But could mould be meddling with your sleep, and potentially causing you serious health concerns?

One study set out to investigate whether exposure to dampness and mould could induce sleep disturbances, and their findings suggest that it could be far more common than you think.

The researchers gave 11,318, adults in northern Europe a postal questionnaire and followed them up between 1990 and 2010, recording their sleep anomalies and any potential problems. The scientists defined a sleep problem being prevalent if it occurred three times a week. 

They found that the four most commonly reported types of sleep disturbances were: difficulty getting to sleep, difficulty staying asleep, early morning awakening and general insomnia symptoms like snoring, and excessive daytime sleepiness.

They also recorded information on respiratory health and home and work environments, to see if there was any correlation between the participants’ exposure to mould and their sleep problems.

The results found that floor dampness, visible mould and mould odour would all contribute to the four major sleep problems. Within the study, one in three of the subjects developed insomnia, over the 10-year period, one-quarter of the subjects suffered from interrupted sleep and 15% of them starting snoring.

One of the primary causes of dampness in the home and subsequent mould growth is floor dampness from concrete flooring. This arises during the construction of new homes when the flooring is undergoing the curing process. Emissions of toxic chemicals from waterlogged concrete has been linked to asthma. 

The report concludes its findings, saying: “the observed association between damp and mouldy buildings and the onset of sleep disturbances is a novel finding.” and emphasizes the importance of reducing indoor dampness and mould at home, to reduce the risk of impaired sleep quality, and any potential health consequences. 

So, does this mean that your sleep problems are down to mould in your house? The science is still fresh, and there is plenty more for researchers to investigate, but the results of this study indicate that it could be a possibility. Or perhaps you’re like Rihanna, and simply enjoy a little bit too much late-night TV.

REFERENCES:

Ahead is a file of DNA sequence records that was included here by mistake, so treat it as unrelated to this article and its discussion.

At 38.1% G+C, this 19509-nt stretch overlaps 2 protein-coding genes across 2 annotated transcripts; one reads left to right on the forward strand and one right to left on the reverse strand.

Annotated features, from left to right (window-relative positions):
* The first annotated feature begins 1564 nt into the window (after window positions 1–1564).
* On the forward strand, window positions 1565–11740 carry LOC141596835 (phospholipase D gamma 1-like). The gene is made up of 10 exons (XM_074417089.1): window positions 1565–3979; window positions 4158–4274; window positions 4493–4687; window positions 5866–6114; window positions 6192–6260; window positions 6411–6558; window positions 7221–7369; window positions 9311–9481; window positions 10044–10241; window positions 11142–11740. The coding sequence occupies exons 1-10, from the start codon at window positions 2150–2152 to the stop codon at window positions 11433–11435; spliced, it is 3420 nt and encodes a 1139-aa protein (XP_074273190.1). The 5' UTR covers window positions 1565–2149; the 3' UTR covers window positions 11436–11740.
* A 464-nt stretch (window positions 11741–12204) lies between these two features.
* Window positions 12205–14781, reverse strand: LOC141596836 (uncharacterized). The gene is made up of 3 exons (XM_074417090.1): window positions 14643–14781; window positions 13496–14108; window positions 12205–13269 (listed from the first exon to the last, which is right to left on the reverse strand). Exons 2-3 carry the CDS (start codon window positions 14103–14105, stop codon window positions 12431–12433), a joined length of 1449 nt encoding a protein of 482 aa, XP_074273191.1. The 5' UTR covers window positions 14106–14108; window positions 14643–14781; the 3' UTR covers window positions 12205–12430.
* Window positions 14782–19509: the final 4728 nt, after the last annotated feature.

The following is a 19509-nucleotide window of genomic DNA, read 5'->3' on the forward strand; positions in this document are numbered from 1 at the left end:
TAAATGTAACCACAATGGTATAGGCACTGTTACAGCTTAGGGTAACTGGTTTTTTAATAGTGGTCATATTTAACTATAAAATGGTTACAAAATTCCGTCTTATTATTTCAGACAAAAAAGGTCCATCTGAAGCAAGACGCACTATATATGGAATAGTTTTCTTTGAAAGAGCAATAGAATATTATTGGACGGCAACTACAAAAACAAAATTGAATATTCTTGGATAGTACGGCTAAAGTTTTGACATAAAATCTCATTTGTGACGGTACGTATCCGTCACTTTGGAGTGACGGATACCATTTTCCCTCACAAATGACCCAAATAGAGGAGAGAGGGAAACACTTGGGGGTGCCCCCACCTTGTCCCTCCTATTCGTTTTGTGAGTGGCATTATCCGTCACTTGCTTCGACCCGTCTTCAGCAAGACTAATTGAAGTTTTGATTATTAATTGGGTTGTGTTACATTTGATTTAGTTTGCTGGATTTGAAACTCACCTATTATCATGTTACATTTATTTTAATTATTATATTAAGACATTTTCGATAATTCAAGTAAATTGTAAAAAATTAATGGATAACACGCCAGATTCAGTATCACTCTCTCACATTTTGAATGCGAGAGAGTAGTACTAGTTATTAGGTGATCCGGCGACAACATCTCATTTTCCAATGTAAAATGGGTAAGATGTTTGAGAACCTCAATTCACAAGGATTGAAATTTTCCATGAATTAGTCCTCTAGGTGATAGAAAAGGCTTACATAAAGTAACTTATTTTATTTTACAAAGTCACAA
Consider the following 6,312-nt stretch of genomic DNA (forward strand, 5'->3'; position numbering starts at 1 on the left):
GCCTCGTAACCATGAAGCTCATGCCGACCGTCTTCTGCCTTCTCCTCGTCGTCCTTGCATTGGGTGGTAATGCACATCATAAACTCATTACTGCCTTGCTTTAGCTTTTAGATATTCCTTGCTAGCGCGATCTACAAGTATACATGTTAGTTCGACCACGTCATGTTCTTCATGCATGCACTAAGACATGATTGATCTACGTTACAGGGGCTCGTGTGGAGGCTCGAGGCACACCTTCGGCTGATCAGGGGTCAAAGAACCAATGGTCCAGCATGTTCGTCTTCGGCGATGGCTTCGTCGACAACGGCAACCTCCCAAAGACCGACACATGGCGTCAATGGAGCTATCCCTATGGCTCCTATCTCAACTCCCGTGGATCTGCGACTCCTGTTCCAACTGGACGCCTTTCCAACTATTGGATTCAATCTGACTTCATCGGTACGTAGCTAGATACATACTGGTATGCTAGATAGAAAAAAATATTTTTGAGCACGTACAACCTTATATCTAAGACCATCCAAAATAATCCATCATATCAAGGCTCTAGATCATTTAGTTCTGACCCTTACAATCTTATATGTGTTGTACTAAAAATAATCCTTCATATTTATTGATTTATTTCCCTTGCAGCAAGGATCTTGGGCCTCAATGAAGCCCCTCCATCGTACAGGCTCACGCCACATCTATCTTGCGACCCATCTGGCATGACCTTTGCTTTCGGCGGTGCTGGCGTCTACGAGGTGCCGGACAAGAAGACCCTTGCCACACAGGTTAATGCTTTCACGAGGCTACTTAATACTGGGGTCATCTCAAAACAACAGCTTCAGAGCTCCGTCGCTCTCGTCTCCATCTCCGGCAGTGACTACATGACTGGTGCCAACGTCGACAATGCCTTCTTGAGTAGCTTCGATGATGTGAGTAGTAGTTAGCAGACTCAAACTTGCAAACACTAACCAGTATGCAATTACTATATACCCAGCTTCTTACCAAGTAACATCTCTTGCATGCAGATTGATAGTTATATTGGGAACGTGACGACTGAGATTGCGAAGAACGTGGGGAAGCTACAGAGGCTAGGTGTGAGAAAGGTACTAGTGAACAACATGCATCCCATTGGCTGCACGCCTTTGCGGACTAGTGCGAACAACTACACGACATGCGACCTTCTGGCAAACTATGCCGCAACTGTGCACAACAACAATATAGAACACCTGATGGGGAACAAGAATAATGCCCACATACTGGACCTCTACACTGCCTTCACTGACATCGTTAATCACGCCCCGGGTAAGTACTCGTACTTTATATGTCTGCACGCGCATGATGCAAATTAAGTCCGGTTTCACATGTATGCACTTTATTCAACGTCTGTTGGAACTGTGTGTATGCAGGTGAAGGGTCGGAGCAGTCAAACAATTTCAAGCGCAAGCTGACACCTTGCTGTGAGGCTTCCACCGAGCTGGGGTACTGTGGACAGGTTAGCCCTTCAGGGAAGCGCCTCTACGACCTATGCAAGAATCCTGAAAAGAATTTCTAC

Wang J, Janson C, Lindberg E, Holm M, Gislason T, Benediktsdóttir B, Johannessen A, Schlünssen V, Jogi R, Franklin KA, Norbäck D. Dampness and mold at home and at work and onset of insomnia symptoms, snoring and excessive daytime sleepiness. Environ Int. 2020 Jun;139:105691. doi: 10.1016/j.envint.2020.105691. Epub 2020 Apr 6. PMID: 32272294
https://doi.org/10.1016/j.envint.2020.105691

Hello. When you go to sleep at night and your head hits the pillow, do you find it easy to go to sleep? Maybe you wake up a little bit too often, or maybe you have snoring. If this happens to you or a loved one, today's show, I'm going to go through the six factors that could help improve your night's sleep. Now to put this in context, anyone who's suffered any form of insomnia, you know that it happens to everyone at some point in their lives.

Famous people who've been insomniacs include Bill Clinton. He used to brag that he didn't need that much sleep until he had a heart attack. Roseanne Barr, the famous comedian and actress. She even had her own show. She was addicted to sleeping pills and she blamed them when she Tweeted out a racist remark. Similarly, we all know about Michael Jackson and his untimely death due to the fact that he had trouble sleeping, and the list goes on and on.

Now, why am I telling you this? Well, a fascinating publication was just published in early 2020, looking at the topic of mould, that's right. What's inside your home? And this question, is mould the cause of your sleep problems? Is what we're going to be focusing on today. Now I need to tell you a few other things. In 2016, the Center for Disease Control published a wide-ranging review of sleep disorders, sleep hygiene, insomnia. And they stated that all major depressive symptoms and illnesses are linked to insomnia, as well, heart attacks, obesity, and even cancer has been linked to sleep problems.

So whether it's depression or suicide, the link with sleep disorders is irrefutable. Now, we also know that in 2009, the World Health Organization released its ground-breaking publication, linking exposure to water damage and mould and respiratory symptoms. But this 2020 publication that we're going to talk about today is now making the connection between mould and water damage exposure, and insomnia symptoms. And this is something fundamental that you need to be aware of. And as I said, I'm going to be presenting the six factors, which you need to be aware of which could improve your overall health.